An Adventurous Cruise

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Only the telly and slippers to look forward to.....?

Only the telly and slippers to look forward to? Feeling middle aged or more? Feeling that life's adventures are behind you? Then buy a boat and join a cruising Club (preferably the NCCC) and life will never be the same again. Barry and I did both in 1993 and we have ‘enjoyed’ a great variety of interesting times, most of them pleasant, some frustrating and one really memorable one.

The Commodore's Cruise 1993. The Commodore, Dr. Noel Christopher.

Cruise boats assembled in Castlefield.

The Itinerary:- Down the Ashton Canal to Castlefields, onto the Manchester Ship Canal to theRiver Weaver calling at Acton Bridge B.C., Cruise the Weaver to the head of navigation then down to Ellesmere Port. Ellesmere Port to Chester, through the Dee locks, over the weir at Chester following the Dee as far as was navigable for our boats. Chester to Wolverhampton B.C. via the Shropshire Union Canal, returning home via the Staffs and Worcestershire Canal calling at the Stafford B.C., onto Great Haywood and home.

Club boats on the Irwell in Manchester.

The company was excellent, the weather good and all was going smoothly until we emerged from the Dee Locks Branch onto the tidal section of the River Dee. BW control this lock and they sent us through the lock a little too early, so when the leading boats reached the weir the tide was not quite high enough, consequently one of the boats became caught on the weir. This caused great consternation and much milling around whilst we gathered our thoughts and decided what to do. Various boats went to the rescue and as the tide rose the boat which was stuck became free. Unfortunately one of the rescue boats then became stuck (her draft proved to be too deep for this tide but we didn't realize this).

 

     

On the River Weaver.

We moored on the quayside in Chester and plans where made to pull Gertie of at the next and higher tide (3-30am); a long worrying afternoon and evening followed, discussing and planning what to do. The plan finally decided upon was to rope Gertie to the three most powerful boats (We will get her off!) and with the aid of what would be the highest tide of the year, off she will come. The other slight problem was the speed of the flow of the tide (fast) and the large lumps of debris which would be swept along in the flow, and the pleasure steamers and rowing boats which were moored overnight in midstream, directly in the path of the rescue mission. The plan was to cut the ropes as soon as Gertie came off the weir and all boats to disperse as best they could, avoiding each other and the moored craft.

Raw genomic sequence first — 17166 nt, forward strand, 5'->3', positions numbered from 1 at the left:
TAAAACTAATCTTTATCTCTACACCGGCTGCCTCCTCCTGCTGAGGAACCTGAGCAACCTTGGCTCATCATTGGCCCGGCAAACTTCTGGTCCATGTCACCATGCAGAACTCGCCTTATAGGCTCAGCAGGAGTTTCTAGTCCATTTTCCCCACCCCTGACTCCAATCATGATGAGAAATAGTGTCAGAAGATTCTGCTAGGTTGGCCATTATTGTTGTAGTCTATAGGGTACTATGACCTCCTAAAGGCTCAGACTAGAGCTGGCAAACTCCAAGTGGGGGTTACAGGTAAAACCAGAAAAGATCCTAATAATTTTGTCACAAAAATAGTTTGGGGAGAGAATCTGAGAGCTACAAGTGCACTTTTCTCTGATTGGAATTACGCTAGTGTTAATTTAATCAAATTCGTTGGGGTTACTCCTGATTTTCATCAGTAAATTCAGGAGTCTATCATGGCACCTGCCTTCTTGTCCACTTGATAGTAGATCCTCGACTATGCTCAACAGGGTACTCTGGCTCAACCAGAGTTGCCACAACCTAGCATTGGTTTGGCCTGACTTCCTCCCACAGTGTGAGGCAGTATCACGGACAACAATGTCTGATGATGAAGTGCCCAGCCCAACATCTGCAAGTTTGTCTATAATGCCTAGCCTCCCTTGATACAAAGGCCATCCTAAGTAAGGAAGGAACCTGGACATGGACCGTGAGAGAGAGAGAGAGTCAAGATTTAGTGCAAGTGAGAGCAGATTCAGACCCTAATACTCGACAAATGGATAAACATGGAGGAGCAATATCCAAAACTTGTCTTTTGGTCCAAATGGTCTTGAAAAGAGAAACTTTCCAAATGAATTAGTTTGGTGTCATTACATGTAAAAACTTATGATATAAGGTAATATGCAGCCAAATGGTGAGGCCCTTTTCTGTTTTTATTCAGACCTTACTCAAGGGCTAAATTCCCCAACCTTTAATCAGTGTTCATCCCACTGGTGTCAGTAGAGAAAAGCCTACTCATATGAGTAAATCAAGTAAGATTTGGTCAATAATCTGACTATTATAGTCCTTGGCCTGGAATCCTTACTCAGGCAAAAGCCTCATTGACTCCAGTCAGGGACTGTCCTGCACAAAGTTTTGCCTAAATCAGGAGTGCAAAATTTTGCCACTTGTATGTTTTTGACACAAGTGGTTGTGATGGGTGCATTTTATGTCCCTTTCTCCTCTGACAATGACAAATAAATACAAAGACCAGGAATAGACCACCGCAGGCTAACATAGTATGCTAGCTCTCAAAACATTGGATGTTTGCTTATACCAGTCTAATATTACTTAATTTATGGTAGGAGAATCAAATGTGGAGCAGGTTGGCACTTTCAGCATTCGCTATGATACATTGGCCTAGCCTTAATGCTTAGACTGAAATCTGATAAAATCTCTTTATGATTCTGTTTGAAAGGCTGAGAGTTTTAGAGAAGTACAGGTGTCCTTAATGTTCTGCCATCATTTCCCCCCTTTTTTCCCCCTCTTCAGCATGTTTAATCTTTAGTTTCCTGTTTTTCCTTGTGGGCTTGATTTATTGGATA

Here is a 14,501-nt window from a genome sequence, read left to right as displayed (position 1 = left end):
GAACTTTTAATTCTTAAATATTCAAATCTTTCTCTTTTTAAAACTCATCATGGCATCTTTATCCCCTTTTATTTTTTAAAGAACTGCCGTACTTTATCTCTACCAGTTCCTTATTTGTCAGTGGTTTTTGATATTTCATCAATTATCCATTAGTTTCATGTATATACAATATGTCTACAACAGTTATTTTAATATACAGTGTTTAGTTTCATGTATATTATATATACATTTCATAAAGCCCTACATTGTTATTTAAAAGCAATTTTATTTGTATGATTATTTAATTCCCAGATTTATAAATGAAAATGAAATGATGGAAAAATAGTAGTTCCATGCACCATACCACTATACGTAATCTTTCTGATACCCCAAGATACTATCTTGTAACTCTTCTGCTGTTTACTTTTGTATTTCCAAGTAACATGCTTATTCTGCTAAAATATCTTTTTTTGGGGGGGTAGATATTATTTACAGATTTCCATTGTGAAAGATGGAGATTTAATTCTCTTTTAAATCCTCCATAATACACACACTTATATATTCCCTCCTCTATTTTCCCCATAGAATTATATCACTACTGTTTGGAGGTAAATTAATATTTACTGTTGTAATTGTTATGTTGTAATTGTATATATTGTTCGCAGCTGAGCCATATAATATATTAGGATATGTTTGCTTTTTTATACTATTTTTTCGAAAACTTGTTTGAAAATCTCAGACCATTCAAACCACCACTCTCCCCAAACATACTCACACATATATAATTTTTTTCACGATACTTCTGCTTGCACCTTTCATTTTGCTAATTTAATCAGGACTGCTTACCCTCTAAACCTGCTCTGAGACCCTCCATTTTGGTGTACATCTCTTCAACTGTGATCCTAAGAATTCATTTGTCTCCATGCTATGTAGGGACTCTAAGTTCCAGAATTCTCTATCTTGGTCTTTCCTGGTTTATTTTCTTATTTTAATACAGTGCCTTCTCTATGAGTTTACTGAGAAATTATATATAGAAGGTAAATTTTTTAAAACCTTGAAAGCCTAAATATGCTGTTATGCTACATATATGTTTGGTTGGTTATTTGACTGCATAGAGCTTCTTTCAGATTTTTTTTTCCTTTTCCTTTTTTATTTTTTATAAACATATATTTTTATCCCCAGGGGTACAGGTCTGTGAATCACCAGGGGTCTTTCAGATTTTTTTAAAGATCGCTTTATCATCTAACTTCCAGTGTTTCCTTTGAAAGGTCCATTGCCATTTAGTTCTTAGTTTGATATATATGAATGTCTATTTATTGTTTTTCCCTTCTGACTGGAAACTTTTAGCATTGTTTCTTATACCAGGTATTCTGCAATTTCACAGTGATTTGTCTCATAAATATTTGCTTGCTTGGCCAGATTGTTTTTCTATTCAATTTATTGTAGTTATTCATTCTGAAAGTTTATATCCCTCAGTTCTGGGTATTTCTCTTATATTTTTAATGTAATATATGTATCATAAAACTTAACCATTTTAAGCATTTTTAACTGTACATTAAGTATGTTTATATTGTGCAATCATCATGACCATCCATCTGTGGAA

Gertie stuck awaiting rescue.

Meanwhile, from the moment we got into difficulties word quickly spread around Chester and a large crowd had gathered at the quayside, on the bridge, on the far bank, even buses slowing to watch the spectacle. At the peak of our worry and concern an official from the council came for the fees for the pleasure of being on this particular stretch of the Dee.

We managed to be good humoured and polite and sailed him across to collect Gertie's money. We did comment that the council should be paying us for the entertainment we provide for Chester that afternoon.

Now what do we do? Boats stuck on the weir.

After all the worry and planning the rescue went like a dream, Gertie was pulled off, boats got out of Gertie's way as she shot upriver gently clipping the small craft moored midstream as she went (no damage). When we all had safely moored and a much needed nightcap consumed we retired to bed. The next day dawned bright and sunny and we continued our cruise up the Dee, going as far as our craft could go before returning, through the Watergate, down to the lock and back onto the canal system, safe, to resume our cruise.

P.S. Going through the Watergate is not without incident, but that’s another tale.

Barry and Margaret Stanton (‘Joy’).

 

 

 

 

All ‘safe’ on the River Dee.  

                 

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This page was last updated 28 February, 2005                                                              Visits Since February 2004: